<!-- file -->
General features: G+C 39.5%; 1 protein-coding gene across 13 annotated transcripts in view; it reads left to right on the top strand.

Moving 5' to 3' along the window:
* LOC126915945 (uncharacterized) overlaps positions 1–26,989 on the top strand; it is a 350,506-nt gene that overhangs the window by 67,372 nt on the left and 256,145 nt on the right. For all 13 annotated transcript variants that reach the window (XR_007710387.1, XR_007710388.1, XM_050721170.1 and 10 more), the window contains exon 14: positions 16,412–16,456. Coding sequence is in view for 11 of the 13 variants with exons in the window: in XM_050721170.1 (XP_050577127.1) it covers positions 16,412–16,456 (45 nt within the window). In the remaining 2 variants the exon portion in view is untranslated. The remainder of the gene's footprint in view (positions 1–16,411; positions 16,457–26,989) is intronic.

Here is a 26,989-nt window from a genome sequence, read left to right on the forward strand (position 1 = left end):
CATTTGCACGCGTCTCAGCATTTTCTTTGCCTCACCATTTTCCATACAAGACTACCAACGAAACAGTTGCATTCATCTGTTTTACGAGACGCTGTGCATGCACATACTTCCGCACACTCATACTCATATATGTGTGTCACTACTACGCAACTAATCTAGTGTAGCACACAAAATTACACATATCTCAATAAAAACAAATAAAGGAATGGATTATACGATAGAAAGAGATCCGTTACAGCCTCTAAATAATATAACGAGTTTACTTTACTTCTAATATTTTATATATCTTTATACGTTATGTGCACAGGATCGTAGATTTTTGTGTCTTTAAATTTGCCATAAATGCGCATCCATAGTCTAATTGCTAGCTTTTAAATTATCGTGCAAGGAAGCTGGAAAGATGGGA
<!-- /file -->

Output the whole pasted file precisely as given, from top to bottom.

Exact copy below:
General features: G+C 39.5%; 1 protein-coding gene across 13 annotated transcripts in view; it reads left to right on the top strand.

Moving 5' to 3' along the window:
* LOC126915945 (uncharacterized) overlaps positions 1–26,989 on the top strand; it is a 350,506-nt gene that overhangs the window by 67,372 nt on the left and 256,145 nt on the right. For all 13 annotated transcript variants that reach the window (XR_007710387.1, XR_007710388.1, XM_050721170.1 and 10 more), the window contains exon 14: positions 16,412–16,456. Coding sequence is in view for 11 of the 13 variants with exons in the window: in XM_050721170.1 (XP_050577127.1) it covers positions 16,412–16,456 (45 nt within the window). In the remaining 2 variants the exon portion in view is untranslated. The remainder of the gene's footprint in view (positions 1–16,411; positions 16,457–26,989) is intronic.

Here is a 26,989-nt window from a genome sequence, read left to right on the forward strand (position 1 = left end):
CATTTGCACGCGTCTCAGCATTTTCTTTGCCTCACCATTTTCCATACAAGACTACCAACGAAACAGTTGCATTCATCTGTTTTACGAGACGCTGTGCATGCACATACTTCCGCACACTCATACTCATATATGTGTGTCACTACTACGCAACTAATCTAGTGTAGCACACAAAATTACACATATCTCAATAAAAACAAATAAAGGAATGGATTATACGATAGAAAGAGATCCGTTACAGCCTCTAAATAATATAACGAGTTTACTTTACTTCTAATATTTTATATATCTTTATACGTTATGTGCACAGGATCGTAGATTTTTGTGTCTTTAAATTTGCCATAAATGCGCATCCATAGTCTAATTGCTAGCTTTTAAATTATCGTGCAAGGAAGCTGGAAAGATGGGA